I’ve been trying to write this post for a few weeks now, but I could never find the right words. I want to do this justice, because I’m about to try to be really honest and open with you guys and that’s difficult for me. But I think I’m ready today. If I do end up bumbling a bit, I apologize, and hopefully you’ll still understand what I’m trying to convey here. I know this is a long post, but I hope you can stick with me to the end.
Two months ago, on July 7, 2013, my life changed forever. Everything I thought I knew was turned upside down and contorted into something I couldn’t recognize anymore. There was a huge shift in my family dynamic, and it’s left us with a lot of uncertainty about the future, in a lot of different ways. Relationships weren’t what I thought they were, not only with my family, but also with my friends, what few I had left. Luckily I’m still close to my mom, if not closer, so she’s given me an anchor as I try to right all the years of wrong.
I realized on that day, and every day since then, that I had been allowing a lot of people to manipulate and take advantage of me. I’ve struggled with low self esteem for years, and what I thought was someone boosting me up was actually tearing me down. My most repeated question lately: “You mean friends aren’t supposed to do that? What do you mean that’s not healthy? What if they’re family? Still not okay?” What I thought was me being helpful and supportive was actually me being codependent and sacrificing my own needs to try and fulfill others – even when they refused to be built up and instead continued to drain me and my futile efforts.
I’ll admit this right out: recognizing and coming to terms with all of this left me depressed and anxious. In the earlier days, there were times when I couldn’t find the energy to get out of bed. I had a hard time getting a deep breath, and a panic attack was just one disturbance away. I’ve started to pull out of it, and the hard days are less often now, but I still wake up some mornings and it’s like a dark fog pulls at me with every step. Some parts of me are angry at myself – thinking why can’t I get over this? It’s been two months, it’s time to move on. It’s taken the assurances of several people to tell me that this isn’t a situation that’s easy to get over, and the process to rebuilding my confidence and finding my footing in this new reality is going to take some time.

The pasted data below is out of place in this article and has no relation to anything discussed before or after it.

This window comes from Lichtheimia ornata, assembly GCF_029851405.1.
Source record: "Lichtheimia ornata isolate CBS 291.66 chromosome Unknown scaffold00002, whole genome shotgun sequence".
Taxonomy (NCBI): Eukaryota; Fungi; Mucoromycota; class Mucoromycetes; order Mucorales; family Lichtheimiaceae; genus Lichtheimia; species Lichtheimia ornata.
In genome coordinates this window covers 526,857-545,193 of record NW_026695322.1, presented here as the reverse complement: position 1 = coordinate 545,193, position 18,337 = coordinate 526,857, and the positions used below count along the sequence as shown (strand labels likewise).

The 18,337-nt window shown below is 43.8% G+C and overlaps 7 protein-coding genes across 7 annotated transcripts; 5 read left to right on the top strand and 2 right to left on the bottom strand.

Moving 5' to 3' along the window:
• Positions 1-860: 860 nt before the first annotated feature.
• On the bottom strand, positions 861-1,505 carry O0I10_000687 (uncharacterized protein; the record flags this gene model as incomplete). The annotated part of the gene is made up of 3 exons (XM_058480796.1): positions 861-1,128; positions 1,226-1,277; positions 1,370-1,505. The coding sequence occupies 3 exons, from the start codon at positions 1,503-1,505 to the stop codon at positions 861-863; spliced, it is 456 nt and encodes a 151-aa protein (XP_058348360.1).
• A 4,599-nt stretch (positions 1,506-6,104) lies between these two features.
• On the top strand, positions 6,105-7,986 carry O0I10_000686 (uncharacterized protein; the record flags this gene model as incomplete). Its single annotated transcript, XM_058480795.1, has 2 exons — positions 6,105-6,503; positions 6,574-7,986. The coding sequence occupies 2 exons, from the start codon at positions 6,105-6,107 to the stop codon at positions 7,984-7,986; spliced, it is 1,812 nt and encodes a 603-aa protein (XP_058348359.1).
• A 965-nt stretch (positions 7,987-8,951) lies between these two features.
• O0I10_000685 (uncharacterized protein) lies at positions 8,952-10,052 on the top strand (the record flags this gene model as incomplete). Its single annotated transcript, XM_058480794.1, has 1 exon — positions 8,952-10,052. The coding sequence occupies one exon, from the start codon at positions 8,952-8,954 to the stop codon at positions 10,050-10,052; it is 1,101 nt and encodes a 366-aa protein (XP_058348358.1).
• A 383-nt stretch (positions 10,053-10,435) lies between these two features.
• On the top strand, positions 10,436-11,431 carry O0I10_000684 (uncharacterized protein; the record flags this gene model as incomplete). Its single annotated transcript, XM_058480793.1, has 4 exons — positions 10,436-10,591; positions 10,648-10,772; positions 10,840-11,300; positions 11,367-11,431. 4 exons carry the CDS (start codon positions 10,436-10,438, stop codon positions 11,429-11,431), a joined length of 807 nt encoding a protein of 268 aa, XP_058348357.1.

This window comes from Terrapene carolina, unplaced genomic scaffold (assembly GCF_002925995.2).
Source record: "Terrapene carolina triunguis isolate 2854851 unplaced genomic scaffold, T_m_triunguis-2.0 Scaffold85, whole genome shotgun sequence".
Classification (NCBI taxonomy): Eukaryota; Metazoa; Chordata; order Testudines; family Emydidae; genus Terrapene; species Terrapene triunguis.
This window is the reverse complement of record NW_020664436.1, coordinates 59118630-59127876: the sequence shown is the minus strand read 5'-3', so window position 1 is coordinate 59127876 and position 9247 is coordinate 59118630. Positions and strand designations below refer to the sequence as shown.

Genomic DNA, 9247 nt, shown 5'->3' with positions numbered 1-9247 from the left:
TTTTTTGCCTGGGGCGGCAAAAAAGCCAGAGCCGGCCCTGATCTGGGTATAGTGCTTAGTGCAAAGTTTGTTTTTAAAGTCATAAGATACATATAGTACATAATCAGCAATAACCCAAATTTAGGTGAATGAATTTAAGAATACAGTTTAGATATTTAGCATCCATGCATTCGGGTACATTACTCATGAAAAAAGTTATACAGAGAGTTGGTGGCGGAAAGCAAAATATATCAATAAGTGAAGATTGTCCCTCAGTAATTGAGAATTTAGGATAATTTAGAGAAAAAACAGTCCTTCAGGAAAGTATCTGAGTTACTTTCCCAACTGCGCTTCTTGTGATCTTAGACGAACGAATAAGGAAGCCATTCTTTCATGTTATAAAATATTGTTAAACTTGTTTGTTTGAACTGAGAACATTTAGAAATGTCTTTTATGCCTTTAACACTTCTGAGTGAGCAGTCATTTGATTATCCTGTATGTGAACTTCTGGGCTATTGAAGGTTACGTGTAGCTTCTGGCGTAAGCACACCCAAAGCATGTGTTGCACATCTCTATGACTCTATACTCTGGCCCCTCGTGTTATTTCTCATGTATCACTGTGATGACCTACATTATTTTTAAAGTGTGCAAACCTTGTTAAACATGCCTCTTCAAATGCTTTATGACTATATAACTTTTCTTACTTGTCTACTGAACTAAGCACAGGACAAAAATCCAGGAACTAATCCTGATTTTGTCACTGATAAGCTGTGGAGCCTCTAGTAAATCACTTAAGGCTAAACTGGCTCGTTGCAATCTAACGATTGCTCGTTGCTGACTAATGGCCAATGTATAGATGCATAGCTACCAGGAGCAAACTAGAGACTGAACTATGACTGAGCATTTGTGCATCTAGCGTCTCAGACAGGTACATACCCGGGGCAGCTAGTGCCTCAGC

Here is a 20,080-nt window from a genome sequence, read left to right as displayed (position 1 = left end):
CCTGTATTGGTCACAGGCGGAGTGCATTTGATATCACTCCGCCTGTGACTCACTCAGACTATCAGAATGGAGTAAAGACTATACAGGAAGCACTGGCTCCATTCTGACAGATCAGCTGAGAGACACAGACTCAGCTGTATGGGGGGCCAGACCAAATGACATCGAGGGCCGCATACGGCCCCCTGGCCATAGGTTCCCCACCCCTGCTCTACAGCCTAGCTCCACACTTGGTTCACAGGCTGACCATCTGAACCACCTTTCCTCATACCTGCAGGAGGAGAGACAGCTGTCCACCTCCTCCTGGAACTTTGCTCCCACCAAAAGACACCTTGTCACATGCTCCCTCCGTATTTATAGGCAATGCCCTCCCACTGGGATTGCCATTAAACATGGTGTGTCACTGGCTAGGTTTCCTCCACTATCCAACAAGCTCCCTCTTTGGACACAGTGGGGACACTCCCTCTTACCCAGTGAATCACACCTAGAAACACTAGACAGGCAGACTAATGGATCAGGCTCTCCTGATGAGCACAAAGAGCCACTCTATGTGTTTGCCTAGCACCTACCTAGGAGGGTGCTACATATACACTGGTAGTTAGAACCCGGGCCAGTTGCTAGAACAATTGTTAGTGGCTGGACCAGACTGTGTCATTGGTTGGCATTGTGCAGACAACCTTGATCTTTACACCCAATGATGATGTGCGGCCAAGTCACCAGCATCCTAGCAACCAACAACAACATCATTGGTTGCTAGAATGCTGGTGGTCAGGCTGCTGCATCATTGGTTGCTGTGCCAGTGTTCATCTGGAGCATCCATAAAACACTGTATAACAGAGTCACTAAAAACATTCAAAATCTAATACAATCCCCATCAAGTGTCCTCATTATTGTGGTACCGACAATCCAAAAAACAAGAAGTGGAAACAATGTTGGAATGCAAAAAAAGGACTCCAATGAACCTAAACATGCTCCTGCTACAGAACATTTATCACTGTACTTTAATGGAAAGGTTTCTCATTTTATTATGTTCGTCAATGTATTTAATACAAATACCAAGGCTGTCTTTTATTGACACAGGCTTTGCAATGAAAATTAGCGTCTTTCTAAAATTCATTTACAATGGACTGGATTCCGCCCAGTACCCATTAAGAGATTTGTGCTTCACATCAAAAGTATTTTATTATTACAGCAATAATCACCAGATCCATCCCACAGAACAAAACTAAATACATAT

What does this have to do with Katniss Everdeen, you ask? If you’ve followed me since the Stone Ages of this blog, you might remember me whining about how weak and brittle Katniss was in Mockingjay. How I always wanted her to just get over it and pull herself up by her bootstraps. I always tell my literature students that books will affect everyone differently, because of their individual life experiences. I’ve always believed this, but not until July 7 did I truly understand it. I wish that I didn’t have to experience this particular circumstance to get a full grasp of that concept, but now I have a new respect for Katniss like never before.